Young Upstarts

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Cake Over Heels – In Love With Baking

If you’ve ever been to Singapore’s Midview City – one of the country’s newest “integrated business hubs” – you’ll probably agree with me that it’s one dreary and depressing complex located in the middle of nowhere. But set amidst sprawling furniture stores and assorted commercial companies that occupy much of the industrial labyrinth is an unlikely gem that seems better suited in a premium Orchard Road shopping mall: Cake Over Heels, a cheery boutique patisserie cum cafe that specializes in creating customized, decorative cakes.

Cake Over Heels is set up by co-owners Nick Ang and Lesley Phay, who picked the location because they needed a bigger space and couldn’t quite bring themselves to pay the sky-high rentals in the city for the privilege. It’s easy to see why – aside from a large industrial kitchen, their current facility also comprises a classroom for cake decorating classes, as well as sufficient seating space for his cafe operations. Rent for a similar space like this in the city, I imagine, would be crippling.

Customized Cakes

Cake Over Heels‘ core business in the creation of beautiful bespoke cakes that takes the shape of pretty much anything a customer would desire. In fact, the owners insist that their cake designs is the patisserie’s unique selling point. “Others can design cakes too but usually not exactly to the specifications of a customer’s request,” says co-owner and patissier Ang. A look around the premises dispels my disbelief – the half completed and finished cakes in designs of all sorts a weird yet wonderful juxtaposition of a dessert lover’s haven and a gallery with beautiful works of art.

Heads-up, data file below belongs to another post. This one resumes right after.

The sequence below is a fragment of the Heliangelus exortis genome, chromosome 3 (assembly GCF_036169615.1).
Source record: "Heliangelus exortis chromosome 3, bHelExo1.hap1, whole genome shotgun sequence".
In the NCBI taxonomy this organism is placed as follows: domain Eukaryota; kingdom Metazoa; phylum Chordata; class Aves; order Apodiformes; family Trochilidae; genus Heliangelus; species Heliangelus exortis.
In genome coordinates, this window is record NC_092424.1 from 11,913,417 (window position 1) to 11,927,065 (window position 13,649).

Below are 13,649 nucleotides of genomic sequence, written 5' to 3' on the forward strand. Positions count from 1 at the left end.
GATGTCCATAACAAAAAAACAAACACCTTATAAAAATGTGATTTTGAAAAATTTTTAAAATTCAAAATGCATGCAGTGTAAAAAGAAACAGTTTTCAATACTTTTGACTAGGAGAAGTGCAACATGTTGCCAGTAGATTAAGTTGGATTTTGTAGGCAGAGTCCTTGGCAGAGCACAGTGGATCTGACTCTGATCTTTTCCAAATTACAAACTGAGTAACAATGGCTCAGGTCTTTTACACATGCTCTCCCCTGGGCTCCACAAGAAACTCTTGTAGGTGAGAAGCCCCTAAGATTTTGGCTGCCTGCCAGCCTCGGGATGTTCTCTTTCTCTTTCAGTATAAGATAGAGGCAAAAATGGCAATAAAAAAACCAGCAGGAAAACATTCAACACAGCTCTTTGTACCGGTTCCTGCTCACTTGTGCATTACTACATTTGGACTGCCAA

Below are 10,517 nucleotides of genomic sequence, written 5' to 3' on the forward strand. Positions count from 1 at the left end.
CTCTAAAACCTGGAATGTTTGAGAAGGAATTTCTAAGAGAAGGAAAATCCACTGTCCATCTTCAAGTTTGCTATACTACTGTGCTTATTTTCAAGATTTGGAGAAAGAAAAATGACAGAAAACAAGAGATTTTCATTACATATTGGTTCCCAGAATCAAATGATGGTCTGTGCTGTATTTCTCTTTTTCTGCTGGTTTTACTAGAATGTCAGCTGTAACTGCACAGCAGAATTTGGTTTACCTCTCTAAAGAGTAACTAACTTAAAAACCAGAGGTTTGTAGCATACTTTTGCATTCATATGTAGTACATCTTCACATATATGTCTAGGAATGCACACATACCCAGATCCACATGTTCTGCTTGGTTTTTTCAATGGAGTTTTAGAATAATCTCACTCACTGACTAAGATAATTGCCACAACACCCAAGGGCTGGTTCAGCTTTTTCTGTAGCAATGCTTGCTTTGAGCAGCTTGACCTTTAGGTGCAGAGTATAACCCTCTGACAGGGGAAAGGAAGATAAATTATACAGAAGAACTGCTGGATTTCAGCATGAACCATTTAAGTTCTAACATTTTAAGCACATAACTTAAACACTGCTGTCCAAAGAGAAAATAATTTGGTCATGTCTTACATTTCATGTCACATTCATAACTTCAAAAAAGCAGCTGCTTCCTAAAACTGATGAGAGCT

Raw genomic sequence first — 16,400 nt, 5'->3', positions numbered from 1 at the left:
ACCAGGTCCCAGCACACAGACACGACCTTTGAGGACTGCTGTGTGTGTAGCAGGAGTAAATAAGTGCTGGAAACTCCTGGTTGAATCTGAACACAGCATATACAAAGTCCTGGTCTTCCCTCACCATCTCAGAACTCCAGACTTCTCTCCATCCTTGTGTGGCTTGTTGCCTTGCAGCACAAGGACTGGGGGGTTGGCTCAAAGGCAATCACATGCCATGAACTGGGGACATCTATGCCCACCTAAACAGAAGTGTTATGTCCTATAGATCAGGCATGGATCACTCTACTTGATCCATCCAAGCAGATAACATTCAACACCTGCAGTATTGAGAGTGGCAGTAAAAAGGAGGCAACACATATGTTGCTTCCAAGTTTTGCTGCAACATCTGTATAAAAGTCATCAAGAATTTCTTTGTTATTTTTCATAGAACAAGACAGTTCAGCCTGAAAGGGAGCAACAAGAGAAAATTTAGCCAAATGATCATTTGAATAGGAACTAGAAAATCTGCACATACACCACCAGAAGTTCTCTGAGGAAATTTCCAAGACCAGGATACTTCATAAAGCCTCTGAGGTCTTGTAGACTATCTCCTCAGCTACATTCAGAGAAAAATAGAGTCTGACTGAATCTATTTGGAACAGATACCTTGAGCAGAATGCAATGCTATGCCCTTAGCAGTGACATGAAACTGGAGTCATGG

The most requested design? “Designer handbags like Chanel and Birkin,” laughs Nick, who says they sell around one customized cake a day. He also admits that his works don’t come cheap. “Middle-class to high-end,” he quips. “Relatively pricey.” Just like the bags, I reckon.

Originally, the owners didn’t intend to have a cafe as part of the business. They finally decided to cater for one because, aside from the nearby canteen selling local coffee, there wasn’t a comfortable and cosy coffee joint for a nice cuppa and a slice of cake. Today, around 20-percent of the business comes from their cafe operations, while cake decorating classes comprise another 30-percent.

From Design To Baking

An unlikely baker, Ang didn’t start out as a chef – his background is originally in design. He studied design in Singapore’s Nanyang Polytechnic and later spent four years pursuing a graphic design degree in Sydney, Australia. But it was in Sydney that his baking skills came to the fore – he started baking out of boredom in 2002 for a friend’s birthday party, and when the cake received rave reviews he became de-facto baker for gatherings. It was also then that he started selling his cakes to a café near the apartment he lived in, whose owner allowed Ang to sell as many as he could bake. He did that for one and a half years, before he returned to Singapore.